The Collect for the 14th Sunday after Trinity
ALMIGHTY and everlasting God, give unto us the increase of faith, hope, and charity; and, that we may obtain that which thou dost promise, make us to love that which thou dost command; through Jesus Christ our Lord. Amen.
The lessons for Morning and Evening Prayer are found on pp. xlii-xliii.
Part 1: The First Lesson of Morning Prayer
The first lesson of Morning Prayer concludes our reading of 2 Samuel and introduces the first chapters of 1 Kings. Summarizing the valor of David’s reign, the author recounts the names and deeds of David’s mighty men as they drove back the Philistine armies that had tormented the Israelites for so many years. In a moment of personal nostalgia about his childhood in Bethlehem, David wishes he could taste the water from the well at Bethlehem one last time. Bethlehem was in Philistine territory.
Undaunted, David’s heroes hack and cut their way to the well and drew water for their King. But when he received it from them, he poured it out upon the ground saying, ‘Shall I drink the blood of men who went at the risk of their lives?’ What might it mean to drink someone’s blood and benefit from it?
Finally, we read about God punishing David for taking a national census. The US has a national census. Does that mean that U.S. is sinning for taking a census? Well, not so fast. Setting the political aside for just a moment, consider what the text has to say. David wanted to count the people. Joab, the commander in chief, resisted praying that God would give David the great army he desired.
Ancient kings counted their people to know how large an army they had to fight their enemies. But Israel wasn’t supposed to be like the other nations. They were to be a light to the nations to draw them in to worship the true God. Moreover, David’s desire indicated that he did not trust God to be Israel’s protector and shield against the pagans. I Kings introduces us to wisest of all kings: Solomon. But Solomon was almost shoved aside by his older brother.
In a passage much like the earlier one relating Absalom’s rebellion, Adonijah calls the leaders of the nation to join him in proclaiming his kingship. But, from his deathbed, David declares that Solomon will be his heir. Solomon goes on to ask the Lord for divine wisdom above all other gifts, showing himself to be David’s true heir.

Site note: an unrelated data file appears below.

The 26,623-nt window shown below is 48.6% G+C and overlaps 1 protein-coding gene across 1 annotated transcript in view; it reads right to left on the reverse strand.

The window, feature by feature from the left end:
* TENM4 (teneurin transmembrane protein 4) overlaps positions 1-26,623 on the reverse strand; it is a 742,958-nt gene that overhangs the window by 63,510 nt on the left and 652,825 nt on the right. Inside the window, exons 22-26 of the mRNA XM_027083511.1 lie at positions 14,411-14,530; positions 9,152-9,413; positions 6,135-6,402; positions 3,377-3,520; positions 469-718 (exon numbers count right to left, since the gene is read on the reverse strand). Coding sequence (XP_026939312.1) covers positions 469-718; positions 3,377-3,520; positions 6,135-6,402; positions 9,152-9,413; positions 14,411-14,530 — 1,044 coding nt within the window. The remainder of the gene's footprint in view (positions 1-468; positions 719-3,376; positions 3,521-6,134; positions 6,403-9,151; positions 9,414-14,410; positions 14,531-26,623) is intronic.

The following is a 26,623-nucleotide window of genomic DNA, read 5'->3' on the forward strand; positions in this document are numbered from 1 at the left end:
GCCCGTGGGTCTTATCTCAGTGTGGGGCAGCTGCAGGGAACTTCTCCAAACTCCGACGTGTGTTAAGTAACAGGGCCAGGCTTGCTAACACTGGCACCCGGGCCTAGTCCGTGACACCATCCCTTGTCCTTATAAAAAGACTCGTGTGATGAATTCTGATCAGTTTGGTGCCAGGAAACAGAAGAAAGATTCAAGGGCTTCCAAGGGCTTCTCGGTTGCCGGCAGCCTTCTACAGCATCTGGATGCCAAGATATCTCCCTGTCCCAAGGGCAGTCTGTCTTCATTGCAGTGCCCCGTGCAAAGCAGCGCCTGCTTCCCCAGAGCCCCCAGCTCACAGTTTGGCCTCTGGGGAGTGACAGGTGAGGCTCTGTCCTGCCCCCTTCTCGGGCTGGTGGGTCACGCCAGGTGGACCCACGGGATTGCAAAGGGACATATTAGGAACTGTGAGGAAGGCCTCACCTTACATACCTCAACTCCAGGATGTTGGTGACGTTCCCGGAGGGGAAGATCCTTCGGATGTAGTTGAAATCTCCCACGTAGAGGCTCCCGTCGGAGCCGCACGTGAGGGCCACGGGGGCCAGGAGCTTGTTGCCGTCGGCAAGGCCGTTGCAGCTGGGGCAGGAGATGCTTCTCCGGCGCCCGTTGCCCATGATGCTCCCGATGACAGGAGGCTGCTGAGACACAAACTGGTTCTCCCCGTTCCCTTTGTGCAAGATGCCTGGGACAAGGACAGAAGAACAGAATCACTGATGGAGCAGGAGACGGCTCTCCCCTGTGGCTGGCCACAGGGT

Part 2: The Second Lesson of Morning Prayer
The second lesson of Morning Prayer continues our reading of the Acts of the Apostles, chapters 6 thru 8. Because the Spirit of God had been poured out upon the apostles many thousands were hearing the Gospel, believing and being baptized. Yet in this great harvest of souls we see a foreshadowing of the conflict that will dominate the rest of the book: the relationship between the Jews and the Gentiles in the Church.
The Hellenists were Gentile believers and they expected their widows to be supported in the same way that the Jewish believers widows were. This was, and still is, a necessary component of the Church’s life together. But this very good work was distracting the Apostles from the specific work that they had been given, to spread the news of Jesus’ resurrection thru the whole world. So they appointed seven men as deacons, which simply meant a ‘waiter or servant’.
These were good men, devoted to the care and feeding of the poor in the Church. But among them was a man named Stephen who defended the Church against all the accusations of the Jews. The Jewish leaders arrested him for speaking against the temple and against the law of Moses. When he was given the opportunity to speak, Stephen retold the story of Israel, focusing on how God had called Abraham to serve him with his family, and they had suffered as slaves in Egypt for 400 years, and that God had remembered them and had agreed to live among them in the tabernacle in the wilderness, which finally became the temple that Solomon built for the Lord.